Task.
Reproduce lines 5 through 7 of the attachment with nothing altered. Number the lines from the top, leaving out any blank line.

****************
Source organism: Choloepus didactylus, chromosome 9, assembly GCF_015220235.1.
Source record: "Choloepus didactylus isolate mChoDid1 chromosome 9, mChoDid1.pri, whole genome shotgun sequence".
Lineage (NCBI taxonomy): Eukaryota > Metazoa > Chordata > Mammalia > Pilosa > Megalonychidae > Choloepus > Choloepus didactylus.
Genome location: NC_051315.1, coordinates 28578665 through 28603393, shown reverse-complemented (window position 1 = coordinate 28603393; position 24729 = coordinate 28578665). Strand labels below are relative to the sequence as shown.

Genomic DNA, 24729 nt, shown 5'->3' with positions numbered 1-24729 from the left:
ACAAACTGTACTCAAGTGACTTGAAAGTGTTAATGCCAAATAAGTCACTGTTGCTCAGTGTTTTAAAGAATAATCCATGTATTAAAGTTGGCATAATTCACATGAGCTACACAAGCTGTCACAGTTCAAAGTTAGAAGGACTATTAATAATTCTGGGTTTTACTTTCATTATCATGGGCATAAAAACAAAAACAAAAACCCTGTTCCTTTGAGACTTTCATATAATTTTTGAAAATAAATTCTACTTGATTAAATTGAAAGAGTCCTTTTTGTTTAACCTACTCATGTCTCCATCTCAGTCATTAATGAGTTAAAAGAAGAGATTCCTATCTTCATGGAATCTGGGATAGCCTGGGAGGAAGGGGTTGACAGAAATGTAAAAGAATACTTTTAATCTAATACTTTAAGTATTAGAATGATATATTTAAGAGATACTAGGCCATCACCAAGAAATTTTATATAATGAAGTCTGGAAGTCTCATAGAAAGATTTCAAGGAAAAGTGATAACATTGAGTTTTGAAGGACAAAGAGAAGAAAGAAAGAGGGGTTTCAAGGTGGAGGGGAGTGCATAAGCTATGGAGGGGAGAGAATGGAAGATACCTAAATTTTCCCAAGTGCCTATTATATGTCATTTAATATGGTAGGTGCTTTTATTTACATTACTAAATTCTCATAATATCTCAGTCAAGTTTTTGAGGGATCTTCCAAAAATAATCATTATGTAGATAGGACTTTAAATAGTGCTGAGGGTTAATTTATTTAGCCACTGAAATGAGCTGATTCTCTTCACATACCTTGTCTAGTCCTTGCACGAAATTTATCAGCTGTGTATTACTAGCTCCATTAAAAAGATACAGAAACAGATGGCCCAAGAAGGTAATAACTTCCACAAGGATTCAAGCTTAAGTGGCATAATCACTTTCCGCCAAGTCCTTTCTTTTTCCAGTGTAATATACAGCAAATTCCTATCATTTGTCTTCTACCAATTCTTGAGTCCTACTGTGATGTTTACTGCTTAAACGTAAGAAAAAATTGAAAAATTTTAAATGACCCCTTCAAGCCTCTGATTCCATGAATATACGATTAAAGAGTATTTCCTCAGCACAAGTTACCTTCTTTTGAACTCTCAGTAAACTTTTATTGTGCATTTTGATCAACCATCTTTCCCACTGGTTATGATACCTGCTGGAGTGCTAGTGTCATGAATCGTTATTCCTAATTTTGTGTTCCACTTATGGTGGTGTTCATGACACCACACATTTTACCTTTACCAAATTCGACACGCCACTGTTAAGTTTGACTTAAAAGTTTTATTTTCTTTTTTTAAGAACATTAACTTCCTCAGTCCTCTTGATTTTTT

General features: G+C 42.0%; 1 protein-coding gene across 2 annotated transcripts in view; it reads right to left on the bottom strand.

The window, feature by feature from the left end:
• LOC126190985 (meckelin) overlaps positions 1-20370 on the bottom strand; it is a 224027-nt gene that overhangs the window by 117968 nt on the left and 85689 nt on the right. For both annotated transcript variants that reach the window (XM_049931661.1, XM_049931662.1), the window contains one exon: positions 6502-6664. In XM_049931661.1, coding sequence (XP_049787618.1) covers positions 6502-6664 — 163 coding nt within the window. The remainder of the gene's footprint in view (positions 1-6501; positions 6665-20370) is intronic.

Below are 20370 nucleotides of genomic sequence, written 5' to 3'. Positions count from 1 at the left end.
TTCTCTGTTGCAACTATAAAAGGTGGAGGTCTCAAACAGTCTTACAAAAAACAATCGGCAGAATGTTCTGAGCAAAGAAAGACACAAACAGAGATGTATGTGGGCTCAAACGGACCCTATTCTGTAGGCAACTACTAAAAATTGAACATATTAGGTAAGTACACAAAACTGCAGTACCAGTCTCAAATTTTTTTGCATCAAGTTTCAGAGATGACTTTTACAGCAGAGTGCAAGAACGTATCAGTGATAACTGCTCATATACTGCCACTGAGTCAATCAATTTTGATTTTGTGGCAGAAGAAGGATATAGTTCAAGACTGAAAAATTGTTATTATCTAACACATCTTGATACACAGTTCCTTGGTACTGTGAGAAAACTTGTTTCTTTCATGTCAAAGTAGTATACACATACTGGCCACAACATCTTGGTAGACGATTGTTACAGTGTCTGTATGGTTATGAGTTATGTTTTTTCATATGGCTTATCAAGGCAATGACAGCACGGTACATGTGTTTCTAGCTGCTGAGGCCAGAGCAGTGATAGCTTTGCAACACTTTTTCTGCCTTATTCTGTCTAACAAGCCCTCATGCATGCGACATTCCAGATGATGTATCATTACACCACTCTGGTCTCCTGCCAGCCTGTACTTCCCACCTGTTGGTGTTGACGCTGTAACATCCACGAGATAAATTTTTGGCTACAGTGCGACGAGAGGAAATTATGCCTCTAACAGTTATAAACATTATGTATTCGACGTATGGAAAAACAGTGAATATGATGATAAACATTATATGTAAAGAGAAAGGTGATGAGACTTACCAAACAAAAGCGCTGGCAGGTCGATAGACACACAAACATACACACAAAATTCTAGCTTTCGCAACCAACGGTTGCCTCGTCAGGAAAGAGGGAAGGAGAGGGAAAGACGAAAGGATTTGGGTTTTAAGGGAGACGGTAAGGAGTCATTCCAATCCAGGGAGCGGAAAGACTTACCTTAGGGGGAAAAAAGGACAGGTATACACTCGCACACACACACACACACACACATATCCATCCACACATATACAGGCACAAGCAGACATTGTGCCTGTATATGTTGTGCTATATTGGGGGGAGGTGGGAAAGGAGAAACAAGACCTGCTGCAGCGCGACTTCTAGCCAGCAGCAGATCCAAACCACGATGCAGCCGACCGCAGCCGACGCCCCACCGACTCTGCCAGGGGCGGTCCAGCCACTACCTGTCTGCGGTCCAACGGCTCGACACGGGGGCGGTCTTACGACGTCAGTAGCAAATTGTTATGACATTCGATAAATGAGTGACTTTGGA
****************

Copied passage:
Genomic DNA, 24729 nt, shown 5'->3' with positions numbered 1-24729 from the left:
ACAAACTGTACTCAAGTGACTTGAAAGTGTTAATGCCAAATAAGTCACTGTTGCTCAGTGTTTTAAAGAATAATCCATGTATTAAAGTTGGCATAATTCACATGAGCTACACAAGCTGTCACAGTTCAAAGTTAGAAGGACTATTAATAATTCTGGGTTTTACTTTCATTATCATGGGCATAAAAACAAAAACAAAAACCCTGTTCCTTTGAGACTTTCATATAATTTTTGAAAATAAATTCTACTTGATTAAATTGAAAGAGTCCTTTTTGTTTAACCTACTCATGTCTCCATCTCAGTCATTAATGAGTTAAAAGAAGAGATTCCTATCTTCATGGAATCTGGGATAGCCTGGGAGGAAGGGGTTGACAGAAATGTAAAAGAATACTTTTAATCTAATACTTTAAGTATTAGAATGATATATTTAAGAGATACTAGGCCATCACCAAGAAATTTTATATAATGAAGTCTGGAAGTCTCATAGAAAGATTTCAAGGAAAAGTGATAACATTGAGTTTTGAAGGACAAAGAGAAGAAAGAAAGAGGGGTTTCAAGGTGGAGGGGAGTGCATAAGCTATGGAGGGGAGAGAATGGAAGATACCTAAATTTTCCCAAGTGCCTATTATATGTCATTTAATATGGTAGGTGCTTTTATTTACATTACTAAATTCTCATAATATCTCAGTCAAGTTTTTGAGGGATCTTCCAAAAATAATCATTATGTAGATAGGACTTTAAATAGTGCTGAGGGTTAATTTATTTAGCCACTGAAATGAGCTGATTCTCTTCACATACCTTGTCTAGTCCTTGCACGAAATTTATCAGCTGTGTATTACTAGCTCCATTAAAAAGATACAGAAACAGATGGCCCAAGAAGGTAATAACTTCCACAAGGATTCAAGCTTAAGTGGCATAATCACTTTCCGCCAAGTCCTTTCTTTTTCCAGTGTAATATACAGCAAATTCCTATCATTTGTCTTCTACCAATTCTTGAGTCCTACTGTGATGTTTACTGCTTAAACGTAAGAAAAAATTGAAAAATTTTAAATGACCCCTTCAAGCCTCTGATTCCATGAATATACGATTAAAGAGTATTTCCTCAGCACAAGTTACCTTCTTTTGAACTCTCAGTAAACTTTTATTGTGCATTTTGATCAACCATCTTTCCCACTGGTTATGATACCTGCTGGAGTGCTAGTGTCATGAATCGTTATTCCTAATTTTGTGTTCCACTTATGGTGGTGTTCATGACACCACACATTTTACCTTTACCAAATTCGACACGCCACTGTTAAGTTTGACTTAAAAGTTTTATTTTCTTTTTTTAAGAACATTAACTTCCTCAGTCCTCTTGATTTTTT

General features: G+C 42.0%; 1 protein-coding gene across 2 annotated transcripts in view; it reads right to left on the bottom strand.